Here’s something new to this blog, which I’m thinking of turning into a semi-regular feature. I was inspired by the round-table discussions that Niall Harrison used to do at Torque Control to try the same thing – to discuss a book over email with a few people, and blog the results.
The book we have on the table is State of Wonder by Ann Patchett. To quote the blurb:
Among the tangled waterways and giant anacondas of the Brazilian Rio Negro, an enigmatic scientist is developing a drug that could alter the lives of women for ever. Dr Annick Swenson’s work is shrouded in mystery; she refuses to report on her progress, especially to her investors, whose patience is fast running out. Anders Eckman, a mild-mannered lab researcher, is sent to investigate. A curt letter reporting his untimely death is all that returns.
Now Marina Singh, Anders’ colleague and once a student of the mighty Dr Swenson, is their last hope. Compelled by the pleas of Anders’s wife, who refuses to accept that her husband is not coming home, Marina leaves the snowy plains of Minnesota and retraces her friend’s steps into the heart of the South American darkness, determined to track down Dr. Swenson and uncover the secrets being jealously guarded among the remotest tribes of the rainforest.
What Marina does not yet know is that, in this ancient corner of the jungle, where the muddy waters and susurrating grasses hide countless unknown perils and temptations, she will face challenges beyond her wildest imagination.
Marina is no longer the student, but only time will tell if she has learnt enough.
Joining me in the conversation were Alison Bacon, Annoné Butler, Yvonne Johnston, and Maureen Kincaid Speller. Please note that we go into some detail about the book, including the ending; you may not want to read the discussion if you haven’t yet read State of Wonder. This is the first half; I’ll post the rest tomorrow [EDIT 10/9: and now here it is].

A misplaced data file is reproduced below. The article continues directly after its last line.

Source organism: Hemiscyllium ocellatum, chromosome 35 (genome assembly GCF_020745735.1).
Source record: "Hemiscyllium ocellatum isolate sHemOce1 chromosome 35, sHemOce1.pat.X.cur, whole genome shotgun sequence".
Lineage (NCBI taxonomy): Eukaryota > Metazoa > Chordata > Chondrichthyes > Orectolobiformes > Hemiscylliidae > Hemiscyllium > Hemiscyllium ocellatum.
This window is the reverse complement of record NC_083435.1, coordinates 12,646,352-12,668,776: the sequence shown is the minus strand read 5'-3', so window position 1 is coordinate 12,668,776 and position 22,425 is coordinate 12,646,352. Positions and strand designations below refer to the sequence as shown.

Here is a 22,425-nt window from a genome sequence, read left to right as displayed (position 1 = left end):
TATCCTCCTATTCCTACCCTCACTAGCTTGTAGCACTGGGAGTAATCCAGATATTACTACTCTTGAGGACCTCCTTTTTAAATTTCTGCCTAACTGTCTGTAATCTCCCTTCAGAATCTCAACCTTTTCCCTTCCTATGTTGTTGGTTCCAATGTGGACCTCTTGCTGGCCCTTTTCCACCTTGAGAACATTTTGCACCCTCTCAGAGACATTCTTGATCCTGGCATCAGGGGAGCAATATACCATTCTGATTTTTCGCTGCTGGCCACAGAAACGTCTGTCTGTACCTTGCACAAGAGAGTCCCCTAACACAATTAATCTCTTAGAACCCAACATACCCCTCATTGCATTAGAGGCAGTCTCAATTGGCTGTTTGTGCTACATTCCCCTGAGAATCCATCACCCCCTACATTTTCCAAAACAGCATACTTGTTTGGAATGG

David Hebblethwaite: What are your thoughts on the role of science in State of Wonder? I guess in a sense it’s at the heart of the book – the main characters are scientists, and the context of the story is a scientific study; but, even at the beginning, there’s a note of ambivalence, when Marina contemplates the blank space at the foot of the letter announcing Anders’ death: “How much could have been said in those remaining inches, how much explained, was beyond scientific measure”. How do you see science in the novel?
Annoné Butler: Ostensibly, Dr Swenson is with the Lakashi in order to discover the secret of their continued fertility. This is what will make Vogel rich, by providing a means for women of the first world to bear children unlimited by age. And it is certainly the primary aim of what the scientific team are doing. Dr Swenson has even tested the bark on herself and knows it works but, in the process, has realised that it is a mistaken and dangerous development. In the process of her own – ultimately catastrophic – pregnancy and birth she reaches the conclusion that such an aim is wholly misconceived – opportunities for birth should be limited as nature intended. This seems to chime with her original view that she is not there to involve herself with the medical problems of the Lakashi, on the basis that their natural state should not be interfered with.